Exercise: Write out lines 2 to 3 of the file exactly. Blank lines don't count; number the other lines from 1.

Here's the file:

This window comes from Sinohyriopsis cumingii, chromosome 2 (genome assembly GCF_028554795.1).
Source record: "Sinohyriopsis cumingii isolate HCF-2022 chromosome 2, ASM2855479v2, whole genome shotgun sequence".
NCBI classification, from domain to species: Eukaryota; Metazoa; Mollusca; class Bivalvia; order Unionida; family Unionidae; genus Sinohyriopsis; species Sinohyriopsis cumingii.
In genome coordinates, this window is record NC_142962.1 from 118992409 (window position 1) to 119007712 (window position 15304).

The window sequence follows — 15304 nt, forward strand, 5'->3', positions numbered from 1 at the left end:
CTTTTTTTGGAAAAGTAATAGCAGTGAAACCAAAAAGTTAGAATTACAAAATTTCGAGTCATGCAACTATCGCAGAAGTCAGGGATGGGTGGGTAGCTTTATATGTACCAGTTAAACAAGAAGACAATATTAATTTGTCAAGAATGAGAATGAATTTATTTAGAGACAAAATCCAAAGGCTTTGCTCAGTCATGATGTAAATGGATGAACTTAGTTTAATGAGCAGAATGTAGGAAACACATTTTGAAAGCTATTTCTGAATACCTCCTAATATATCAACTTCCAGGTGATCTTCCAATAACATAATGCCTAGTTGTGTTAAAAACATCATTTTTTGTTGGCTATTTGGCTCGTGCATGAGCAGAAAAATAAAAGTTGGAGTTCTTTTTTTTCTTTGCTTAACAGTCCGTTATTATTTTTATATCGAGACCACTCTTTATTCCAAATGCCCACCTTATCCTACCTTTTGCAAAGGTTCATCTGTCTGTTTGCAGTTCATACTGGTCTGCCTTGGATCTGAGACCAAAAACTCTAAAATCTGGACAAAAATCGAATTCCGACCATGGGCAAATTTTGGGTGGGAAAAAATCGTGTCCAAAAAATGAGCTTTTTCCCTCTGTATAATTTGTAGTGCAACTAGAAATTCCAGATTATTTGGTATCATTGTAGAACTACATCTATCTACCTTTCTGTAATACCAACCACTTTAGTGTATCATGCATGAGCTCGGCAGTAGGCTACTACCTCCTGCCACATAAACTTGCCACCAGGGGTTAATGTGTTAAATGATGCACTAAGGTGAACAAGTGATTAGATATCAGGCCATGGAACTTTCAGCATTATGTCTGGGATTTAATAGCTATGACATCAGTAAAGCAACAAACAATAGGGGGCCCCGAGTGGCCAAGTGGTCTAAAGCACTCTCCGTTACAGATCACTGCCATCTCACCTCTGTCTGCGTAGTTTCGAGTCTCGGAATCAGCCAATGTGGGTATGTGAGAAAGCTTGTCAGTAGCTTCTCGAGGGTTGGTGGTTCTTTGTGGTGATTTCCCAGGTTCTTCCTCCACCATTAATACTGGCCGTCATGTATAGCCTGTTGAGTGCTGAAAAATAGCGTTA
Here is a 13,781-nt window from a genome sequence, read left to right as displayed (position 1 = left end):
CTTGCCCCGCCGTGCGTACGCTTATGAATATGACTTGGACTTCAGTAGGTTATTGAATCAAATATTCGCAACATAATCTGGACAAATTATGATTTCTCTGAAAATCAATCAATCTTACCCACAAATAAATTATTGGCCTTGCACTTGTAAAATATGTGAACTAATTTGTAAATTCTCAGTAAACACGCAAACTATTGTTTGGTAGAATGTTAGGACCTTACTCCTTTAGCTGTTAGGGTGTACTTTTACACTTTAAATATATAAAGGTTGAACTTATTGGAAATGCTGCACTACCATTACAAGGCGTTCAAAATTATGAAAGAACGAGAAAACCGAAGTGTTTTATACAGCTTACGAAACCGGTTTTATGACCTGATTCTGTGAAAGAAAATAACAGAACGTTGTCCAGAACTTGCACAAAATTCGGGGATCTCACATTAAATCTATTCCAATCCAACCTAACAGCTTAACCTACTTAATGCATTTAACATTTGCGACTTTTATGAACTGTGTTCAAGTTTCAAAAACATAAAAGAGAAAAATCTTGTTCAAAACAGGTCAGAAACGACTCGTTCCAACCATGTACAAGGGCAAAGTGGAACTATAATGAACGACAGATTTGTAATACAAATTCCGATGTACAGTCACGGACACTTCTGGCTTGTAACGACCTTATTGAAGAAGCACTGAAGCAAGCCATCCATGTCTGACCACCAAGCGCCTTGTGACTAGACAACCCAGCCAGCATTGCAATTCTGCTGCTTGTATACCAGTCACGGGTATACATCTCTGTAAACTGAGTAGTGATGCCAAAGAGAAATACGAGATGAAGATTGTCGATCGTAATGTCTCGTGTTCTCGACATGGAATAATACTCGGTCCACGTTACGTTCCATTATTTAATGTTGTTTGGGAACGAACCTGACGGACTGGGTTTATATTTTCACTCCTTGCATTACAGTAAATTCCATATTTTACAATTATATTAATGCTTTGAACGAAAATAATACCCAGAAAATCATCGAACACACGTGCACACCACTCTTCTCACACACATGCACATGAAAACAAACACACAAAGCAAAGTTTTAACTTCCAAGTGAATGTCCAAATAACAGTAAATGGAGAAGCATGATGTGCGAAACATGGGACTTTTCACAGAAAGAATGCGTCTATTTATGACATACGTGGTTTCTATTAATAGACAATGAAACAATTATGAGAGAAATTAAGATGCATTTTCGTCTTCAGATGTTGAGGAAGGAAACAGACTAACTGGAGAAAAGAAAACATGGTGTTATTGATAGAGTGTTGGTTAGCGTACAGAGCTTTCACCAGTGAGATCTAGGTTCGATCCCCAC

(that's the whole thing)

Source record: "Sinohyriopsis cumingii isolate HCF-2022 chromosome 2, ASM2855479v2, whole genome shotgun sequence".
NCBI classification, from domain to species: Eukaryota; Metazoa; Mollusca; class Bivalvia; order Unionida; family Unionidae; genus Sinohyriopsis; species Sinohyriopsis cumingii.